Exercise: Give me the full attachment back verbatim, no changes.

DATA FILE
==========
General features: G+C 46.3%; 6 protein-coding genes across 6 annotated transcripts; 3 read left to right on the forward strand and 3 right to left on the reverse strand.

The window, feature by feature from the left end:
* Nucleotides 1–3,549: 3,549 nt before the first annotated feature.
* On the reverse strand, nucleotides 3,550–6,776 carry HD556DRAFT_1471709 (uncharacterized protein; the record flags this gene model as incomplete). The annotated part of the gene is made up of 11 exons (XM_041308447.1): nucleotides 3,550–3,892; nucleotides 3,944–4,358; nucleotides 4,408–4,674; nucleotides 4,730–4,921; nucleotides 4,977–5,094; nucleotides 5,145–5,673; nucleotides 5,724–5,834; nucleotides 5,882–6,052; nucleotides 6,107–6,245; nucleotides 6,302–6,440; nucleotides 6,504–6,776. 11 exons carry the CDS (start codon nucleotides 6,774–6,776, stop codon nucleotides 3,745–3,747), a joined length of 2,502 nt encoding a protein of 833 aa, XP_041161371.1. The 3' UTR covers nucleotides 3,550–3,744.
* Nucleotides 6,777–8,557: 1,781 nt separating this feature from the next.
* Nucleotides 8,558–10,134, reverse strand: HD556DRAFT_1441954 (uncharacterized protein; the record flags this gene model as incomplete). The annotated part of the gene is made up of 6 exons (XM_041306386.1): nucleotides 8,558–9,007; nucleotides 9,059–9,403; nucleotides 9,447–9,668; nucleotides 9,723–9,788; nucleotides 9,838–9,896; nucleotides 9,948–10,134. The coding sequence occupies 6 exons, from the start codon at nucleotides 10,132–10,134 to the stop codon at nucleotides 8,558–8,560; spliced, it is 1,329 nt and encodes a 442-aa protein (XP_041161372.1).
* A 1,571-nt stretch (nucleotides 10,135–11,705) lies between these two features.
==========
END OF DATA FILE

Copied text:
General features: G+C 46.3%; 6 protein-coding genes across 6 annotated transcripts; 3 read left to right on the forward strand and 3 right to left on the reverse strand.

The window, feature by feature from the left end:
* Nucleotides 1–3,549: 3,549 nt before the first annotated feature.
* On the reverse strand, nucleotides 3,550–6,776 carry HD556DRAFT_1471709 (uncharacterized protein; the record flags this gene model as incomplete). The annotated part of the gene is made up of 11 exons (XM_041308447.1): nucleotides 3,550–3,892; nucleotides 3,944–4,358; nucleotides 4,408–4,674; nucleotides 4,730–4,921; nucleotides 4,977–5,094; nucleotides 5,145–5,673; nucleotides 5,724–5,834; nucleotides 5,882–6,052; nucleotides 6,107–6,245; nucleotides 6,302–6,440; nucleotides 6,504–6,776. 11 exons carry the CDS (start codon nucleotides 6,774–6,776, stop codon nucleotides 3,745–3,747), a joined length of 2,502 nt encoding a protein of 833 aa, XP_041161371.1. The 3' UTR covers nucleotides 3,550–3,744.
* Nucleotides 6,777–8,557: 1,781 nt separating this feature from the next.
* Nucleotides 8,558–10,134, reverse strand: HD556DRAFT_1441954 (uncharacterized protein; the record flags this gene model as incomplete). The annotated part of the gene is made up of 6 exons (XM_041306386.1): nucleotides 8,558–9,007; nucleotides 9,059–9,403; nucleotides 9,447–9,668; nucleotides 9,723–9,788; nucleotides 9,838–9,896; nucleotides 9,948–10,134. The coding sequence occupies 6 exons, from the start codon at nucleotides 10,132–10,134 to the stop codon at nucleotides 8,558–8,560; spliced, it is 1,329 nt and encodes a 442-aa protein (XP_041161372.1).
* A 1,571-nt stretch (nucleotides 10,135–11,705) lies between these two features.